Last month APA praised Reps. Benjamin Cardin (D-Md.) and Jim Ramstad
(R-Minn.) for co-sponsoring legislation that would reverse the exclusion of
benzodiazepine medications from reimbursement under the new Medicare Part D
"Your legislation is timely and most welcome, and the members of
APA—and most importantly their patients—are deeply grateful for
your leadership," wrote APA President Steven Sharfstein, M.D., in
letters to Cardin and Ramstad. "We look forward to working with both
co-sponsors on quick enactment of this most important bill."
Nicholas Meyers, director APA's Department of Government Relations, told
Psychiatric News, "We intend to do everything we can to
highlight the importance of passing the bill as a remedy to a provision in
Part D law that makes no sense from a health-policy perspective, and we
commend Reps. Cardin and Ramstad for their legislation."
The Medicare Modernization Act of 2003 (MMA) contained language that
required that benzodiazepines be excluded from coverage by the new drug
benefit, which begins January 1, 2006 (Psychiatric News, February 4).
Benzodiazepines are one of nine categories of medications excluded from the
list of medications that prescription drug plans will be required to cover
under the Part D benefit.
The blanket exclusion of benzodiazepines under the MMA could lead to
serious negative consequences for the physical and mental health of millions
of individuals to be covered by the new benefit. The exclusion could be
particularly troubling for the estimated 1.7 million dual-eligible patients
who have been prescribed benzodiazepines as a covered benefit under Medicaid.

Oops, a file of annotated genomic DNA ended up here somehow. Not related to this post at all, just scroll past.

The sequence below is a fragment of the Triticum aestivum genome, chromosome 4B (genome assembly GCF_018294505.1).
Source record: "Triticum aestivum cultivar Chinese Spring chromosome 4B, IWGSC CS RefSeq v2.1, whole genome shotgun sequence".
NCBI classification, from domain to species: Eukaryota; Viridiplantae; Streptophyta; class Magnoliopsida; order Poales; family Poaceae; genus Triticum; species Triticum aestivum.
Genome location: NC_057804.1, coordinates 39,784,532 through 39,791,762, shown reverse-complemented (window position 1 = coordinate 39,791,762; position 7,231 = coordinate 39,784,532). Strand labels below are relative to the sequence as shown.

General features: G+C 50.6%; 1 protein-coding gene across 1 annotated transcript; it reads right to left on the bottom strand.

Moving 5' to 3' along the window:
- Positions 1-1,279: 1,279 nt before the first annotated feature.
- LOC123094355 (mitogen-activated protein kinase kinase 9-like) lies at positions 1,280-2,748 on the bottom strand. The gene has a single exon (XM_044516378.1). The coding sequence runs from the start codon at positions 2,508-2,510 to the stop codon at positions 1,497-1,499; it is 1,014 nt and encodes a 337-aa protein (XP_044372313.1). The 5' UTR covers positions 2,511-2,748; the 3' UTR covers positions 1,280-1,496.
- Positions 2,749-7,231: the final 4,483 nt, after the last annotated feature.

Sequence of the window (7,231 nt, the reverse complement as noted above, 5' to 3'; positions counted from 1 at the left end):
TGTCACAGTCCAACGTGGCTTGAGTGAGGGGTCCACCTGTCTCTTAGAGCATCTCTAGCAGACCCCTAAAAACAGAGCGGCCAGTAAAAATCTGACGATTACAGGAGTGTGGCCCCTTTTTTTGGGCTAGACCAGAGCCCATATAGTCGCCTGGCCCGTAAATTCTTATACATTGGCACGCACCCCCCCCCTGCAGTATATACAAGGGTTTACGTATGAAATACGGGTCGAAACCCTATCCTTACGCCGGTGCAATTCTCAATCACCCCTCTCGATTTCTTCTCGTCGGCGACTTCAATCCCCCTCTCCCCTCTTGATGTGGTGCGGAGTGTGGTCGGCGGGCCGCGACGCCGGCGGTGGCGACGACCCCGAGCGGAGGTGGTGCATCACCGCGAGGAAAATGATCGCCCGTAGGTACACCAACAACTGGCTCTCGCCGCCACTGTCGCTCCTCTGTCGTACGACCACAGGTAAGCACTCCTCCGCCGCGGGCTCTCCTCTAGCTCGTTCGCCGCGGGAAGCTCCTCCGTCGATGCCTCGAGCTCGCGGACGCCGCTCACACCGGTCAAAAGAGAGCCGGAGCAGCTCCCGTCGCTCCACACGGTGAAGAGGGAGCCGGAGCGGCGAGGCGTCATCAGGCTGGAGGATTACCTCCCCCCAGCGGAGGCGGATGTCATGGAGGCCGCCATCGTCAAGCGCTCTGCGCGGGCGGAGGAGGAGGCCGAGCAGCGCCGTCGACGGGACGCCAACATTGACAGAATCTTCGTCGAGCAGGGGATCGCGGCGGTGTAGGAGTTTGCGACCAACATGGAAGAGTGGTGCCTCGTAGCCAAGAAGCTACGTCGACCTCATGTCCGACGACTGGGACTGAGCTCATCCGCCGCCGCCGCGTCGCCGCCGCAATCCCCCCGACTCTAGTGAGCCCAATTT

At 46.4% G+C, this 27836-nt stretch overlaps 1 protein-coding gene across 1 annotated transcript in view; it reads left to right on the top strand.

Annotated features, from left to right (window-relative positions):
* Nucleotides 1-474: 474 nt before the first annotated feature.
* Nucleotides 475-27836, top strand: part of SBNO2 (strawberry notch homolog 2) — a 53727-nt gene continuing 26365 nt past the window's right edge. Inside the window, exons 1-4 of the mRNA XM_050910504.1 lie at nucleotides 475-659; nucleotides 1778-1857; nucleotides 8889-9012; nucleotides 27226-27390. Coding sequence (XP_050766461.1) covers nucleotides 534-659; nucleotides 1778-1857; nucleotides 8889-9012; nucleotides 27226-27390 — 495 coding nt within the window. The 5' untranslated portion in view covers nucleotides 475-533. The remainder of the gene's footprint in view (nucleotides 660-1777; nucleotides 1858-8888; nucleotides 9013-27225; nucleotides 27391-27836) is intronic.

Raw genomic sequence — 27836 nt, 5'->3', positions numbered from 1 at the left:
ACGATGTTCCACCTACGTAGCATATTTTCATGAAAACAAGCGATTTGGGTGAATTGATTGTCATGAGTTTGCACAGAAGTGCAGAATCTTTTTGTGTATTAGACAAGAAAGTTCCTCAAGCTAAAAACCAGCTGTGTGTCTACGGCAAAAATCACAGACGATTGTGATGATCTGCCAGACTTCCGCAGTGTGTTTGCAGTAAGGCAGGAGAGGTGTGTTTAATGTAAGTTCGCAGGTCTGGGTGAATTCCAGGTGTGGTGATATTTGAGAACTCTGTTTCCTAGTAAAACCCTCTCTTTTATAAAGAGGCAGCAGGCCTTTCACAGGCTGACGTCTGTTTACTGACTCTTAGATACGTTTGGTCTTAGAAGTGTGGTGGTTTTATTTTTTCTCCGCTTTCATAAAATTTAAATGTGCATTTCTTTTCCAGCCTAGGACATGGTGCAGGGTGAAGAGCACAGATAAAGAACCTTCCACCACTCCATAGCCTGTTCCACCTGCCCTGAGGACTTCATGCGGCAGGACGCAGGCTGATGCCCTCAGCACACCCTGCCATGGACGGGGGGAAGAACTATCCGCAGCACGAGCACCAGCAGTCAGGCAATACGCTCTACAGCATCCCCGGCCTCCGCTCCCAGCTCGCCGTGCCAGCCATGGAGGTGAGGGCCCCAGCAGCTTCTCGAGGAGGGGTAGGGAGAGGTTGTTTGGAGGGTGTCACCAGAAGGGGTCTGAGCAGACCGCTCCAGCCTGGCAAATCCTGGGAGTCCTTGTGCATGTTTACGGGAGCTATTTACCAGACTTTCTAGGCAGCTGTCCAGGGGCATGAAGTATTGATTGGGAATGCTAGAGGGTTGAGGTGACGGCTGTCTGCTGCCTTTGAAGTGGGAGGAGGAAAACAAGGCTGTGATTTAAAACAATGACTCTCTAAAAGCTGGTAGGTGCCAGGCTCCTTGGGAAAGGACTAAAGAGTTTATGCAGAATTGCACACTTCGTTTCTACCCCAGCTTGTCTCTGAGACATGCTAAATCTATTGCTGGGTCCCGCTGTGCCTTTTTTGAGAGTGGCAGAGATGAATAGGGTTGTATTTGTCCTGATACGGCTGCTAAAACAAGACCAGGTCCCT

If coverage ceases on January 1, 2006, these patients, who have been covered
by both Medicare and Medicaid, are unlikely to be able to afford to pay for
the medications out of pocket—even though the majority of
benzodiazepines are available as generics.
Abruptly ceasing benzodiazepines, particularly for those patients who have
been taking them for an extended period, can lead to a potentially severe
withdrawal syndrome, including seizures. Patients would need to be slowly
tapered off of benzodiazepines and switched to something else— a process
that often takes months.
Psychiatrist Stevan Gressitt, M.D., founder of the Maine Benzodiazepine
Study Group, told Psychiatric News during an interview for a previous
article, "The alternatives really are grim. If these patients don't have
access to benzodiazepines after January 2006, then they will most likely be
switched to something that is covered—an SSRI or an atypical
antipsychotic. Neither one of those would be my first choice for an elderly or
disabled patient with multiple medical problems who is probably taking several
The Centers for Medicare and Medicaid Services (CMS) earlier this year
issued guidelines that clarified that Medicare drug plans could cover
benzodiazepines as part of a supplemental coverage option but not under core
Part D benefits.
In addition, CMS said, states could continue to cover the drugs under
Medicaid. However, both options would require states to develop and implement
legislative authority and administrative procedures to allow the alternative
coverage and would have to fund the coverage out of state monies, not Medicare
Part D funds.
APA, in a press release on the introduction of the Cardin/Ramstad bill,
acknowledged these options, saying, "While [they are] helpful, these
options nonetheless create administrative problems and represent, at best, an
The bill introduced by Cardin and Ramstad (HR 3151) would remove only the
exclusion of benzodiazepines, not any of the other classes of excluded
The bill further calls on the secretary of Health and Human Services to
contract with "Medicare quality improvement organizations" for the
development of "appropriate educational guidelines for physicians
regarding the prescribing of benzodiazepines."
APA is assisting in the effort to find sponsors for an identical bill in
the Senate, Meyers said.
The text of HR 3151 can be accessed at<http://thomas.loc.gov/>
by searching on the bill number. APA's press release is posted at<www.psych.org/news_room/press_releases/05-41CardinRamstad07012005.pdf>.▪